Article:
Does it make sense to build metrics in open-source projects?

Does it make sense to build metrics in open-source projects?

December 09, 2022

Those who maintain open-source project communities often wonder about connecting metrics systems. The purpose of collecting usage data is to demonstrate the importance of a particular feature or application to the user base. No one can say for sure if this makes sense, but we will try to explain the pros and cons of collecting data about users and their actions in the application.

The good news is that there are already ready metrics, which, albeit in part, can meet the needs of the resource administration about most of the users' number and actions.

Collecting metrics

When you go to any website, it is very easy for the resource administration to track this by using data about the request to the web server. A good example of a download counter would be a counter in older versions of the browser Firefox - which previously had similar functionality. However, relying on the download is not worth it, because this counter for the connection requests processes all requests, which does not in all cases ensure the accuracy of the final number.

For Open-Source projects, you can analyze the set of options for downloading, such as:

1. Site;
2. Package managers (npm, PyPi, Maven);
3. Repositories (GitHub, Gitee, GitLab);
4. Number of clones;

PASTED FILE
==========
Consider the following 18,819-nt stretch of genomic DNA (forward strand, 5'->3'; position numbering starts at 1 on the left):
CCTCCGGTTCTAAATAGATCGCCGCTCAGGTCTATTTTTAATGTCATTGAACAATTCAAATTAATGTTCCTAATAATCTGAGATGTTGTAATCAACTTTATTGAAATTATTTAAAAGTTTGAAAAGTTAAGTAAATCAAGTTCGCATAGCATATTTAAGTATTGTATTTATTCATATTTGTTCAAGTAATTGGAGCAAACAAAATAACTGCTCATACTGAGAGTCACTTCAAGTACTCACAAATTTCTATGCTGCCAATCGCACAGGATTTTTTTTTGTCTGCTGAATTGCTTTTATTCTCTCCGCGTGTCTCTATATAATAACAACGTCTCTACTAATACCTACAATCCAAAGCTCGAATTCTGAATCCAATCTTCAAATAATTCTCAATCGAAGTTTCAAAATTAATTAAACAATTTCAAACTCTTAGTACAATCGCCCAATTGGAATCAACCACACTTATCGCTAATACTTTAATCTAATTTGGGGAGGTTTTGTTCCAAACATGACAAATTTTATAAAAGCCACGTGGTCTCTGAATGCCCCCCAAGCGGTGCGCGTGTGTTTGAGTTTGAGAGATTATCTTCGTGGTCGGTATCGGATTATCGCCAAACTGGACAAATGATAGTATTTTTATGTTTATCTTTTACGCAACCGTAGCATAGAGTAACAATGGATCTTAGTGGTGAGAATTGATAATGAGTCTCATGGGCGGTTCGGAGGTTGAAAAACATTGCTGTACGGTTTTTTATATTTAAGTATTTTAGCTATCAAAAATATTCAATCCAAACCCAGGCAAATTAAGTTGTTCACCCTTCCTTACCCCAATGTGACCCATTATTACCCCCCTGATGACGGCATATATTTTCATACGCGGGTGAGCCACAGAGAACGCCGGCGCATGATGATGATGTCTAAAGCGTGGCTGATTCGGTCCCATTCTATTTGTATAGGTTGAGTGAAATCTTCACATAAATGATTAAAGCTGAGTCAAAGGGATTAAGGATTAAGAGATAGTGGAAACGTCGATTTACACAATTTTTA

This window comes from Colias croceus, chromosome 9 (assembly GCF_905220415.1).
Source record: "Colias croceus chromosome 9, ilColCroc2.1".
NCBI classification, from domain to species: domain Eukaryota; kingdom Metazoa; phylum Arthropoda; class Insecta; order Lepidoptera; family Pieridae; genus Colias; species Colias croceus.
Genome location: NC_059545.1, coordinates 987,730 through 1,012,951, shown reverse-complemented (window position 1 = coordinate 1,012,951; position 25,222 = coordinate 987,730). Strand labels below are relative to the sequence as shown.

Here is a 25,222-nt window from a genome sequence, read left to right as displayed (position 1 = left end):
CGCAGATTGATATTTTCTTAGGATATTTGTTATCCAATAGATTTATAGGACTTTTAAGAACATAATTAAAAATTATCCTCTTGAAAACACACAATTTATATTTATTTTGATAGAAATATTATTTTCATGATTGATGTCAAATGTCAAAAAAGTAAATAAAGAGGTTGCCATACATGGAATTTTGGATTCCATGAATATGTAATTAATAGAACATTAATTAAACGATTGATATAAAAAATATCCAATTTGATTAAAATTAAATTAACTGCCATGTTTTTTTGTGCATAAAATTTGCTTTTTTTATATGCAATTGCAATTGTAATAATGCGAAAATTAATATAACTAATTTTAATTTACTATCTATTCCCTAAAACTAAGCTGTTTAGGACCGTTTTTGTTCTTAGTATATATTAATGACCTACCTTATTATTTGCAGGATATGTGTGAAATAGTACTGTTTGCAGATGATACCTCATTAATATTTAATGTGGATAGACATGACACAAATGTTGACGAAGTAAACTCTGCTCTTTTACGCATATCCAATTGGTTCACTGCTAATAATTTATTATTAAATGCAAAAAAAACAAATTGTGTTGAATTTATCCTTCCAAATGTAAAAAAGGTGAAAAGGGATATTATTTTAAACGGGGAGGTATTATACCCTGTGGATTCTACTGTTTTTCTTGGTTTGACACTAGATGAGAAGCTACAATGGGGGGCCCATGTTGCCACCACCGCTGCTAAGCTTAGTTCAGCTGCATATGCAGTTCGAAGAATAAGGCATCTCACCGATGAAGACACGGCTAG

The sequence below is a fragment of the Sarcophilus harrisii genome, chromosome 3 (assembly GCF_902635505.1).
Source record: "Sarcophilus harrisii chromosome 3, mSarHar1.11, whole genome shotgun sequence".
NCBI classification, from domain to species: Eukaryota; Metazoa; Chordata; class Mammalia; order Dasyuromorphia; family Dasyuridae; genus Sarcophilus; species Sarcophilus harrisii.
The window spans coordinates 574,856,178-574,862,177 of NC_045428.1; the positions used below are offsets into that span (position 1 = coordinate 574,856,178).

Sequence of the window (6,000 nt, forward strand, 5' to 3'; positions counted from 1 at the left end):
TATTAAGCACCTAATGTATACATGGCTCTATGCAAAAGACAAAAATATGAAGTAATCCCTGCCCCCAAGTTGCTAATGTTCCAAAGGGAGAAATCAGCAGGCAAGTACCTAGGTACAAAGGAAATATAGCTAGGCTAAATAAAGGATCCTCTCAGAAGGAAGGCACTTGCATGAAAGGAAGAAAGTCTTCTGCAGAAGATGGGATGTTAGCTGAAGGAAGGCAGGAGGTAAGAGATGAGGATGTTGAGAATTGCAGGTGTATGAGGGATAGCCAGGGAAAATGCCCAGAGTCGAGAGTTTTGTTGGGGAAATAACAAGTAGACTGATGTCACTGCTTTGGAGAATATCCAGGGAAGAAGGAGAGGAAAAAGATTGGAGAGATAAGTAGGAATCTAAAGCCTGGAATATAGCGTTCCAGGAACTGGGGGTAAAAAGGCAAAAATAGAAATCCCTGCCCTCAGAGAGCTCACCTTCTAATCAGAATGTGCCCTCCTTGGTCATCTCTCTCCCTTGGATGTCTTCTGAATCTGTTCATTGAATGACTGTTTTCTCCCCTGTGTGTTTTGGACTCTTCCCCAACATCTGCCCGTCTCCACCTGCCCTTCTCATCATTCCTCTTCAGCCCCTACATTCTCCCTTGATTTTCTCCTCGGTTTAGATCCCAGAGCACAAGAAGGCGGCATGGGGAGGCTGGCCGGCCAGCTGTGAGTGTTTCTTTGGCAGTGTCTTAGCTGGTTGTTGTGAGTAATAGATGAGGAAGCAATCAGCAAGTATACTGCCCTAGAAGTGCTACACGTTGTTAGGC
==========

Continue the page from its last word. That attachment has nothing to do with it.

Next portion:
5. Number of archives.

Source code download statistics are even less reliable than binary downloads. Suppose the developer is going to use the latest version of your code and has set up a clone repository for each build. Now, if there is a build error, code cloning will happen all the time, which will prevent you from getting reliable data.

What problems can you run into?

Obviously, most users don't put extra strain on the code or the server, but this can be caused by bugs or errors on the server side. As a general rule, for every 10,000 users, there are 100 people who find a problem in the code and one person who fixes that code. Depending on the type of user, these ratios may vary.

In conclusion, collecting download data is good for determining application usage trends. We cannot accurately determine how the utilization rate relates to actual application usage. It's just a good metric for determining the growth trend of an app or the performance of an advertising campaign.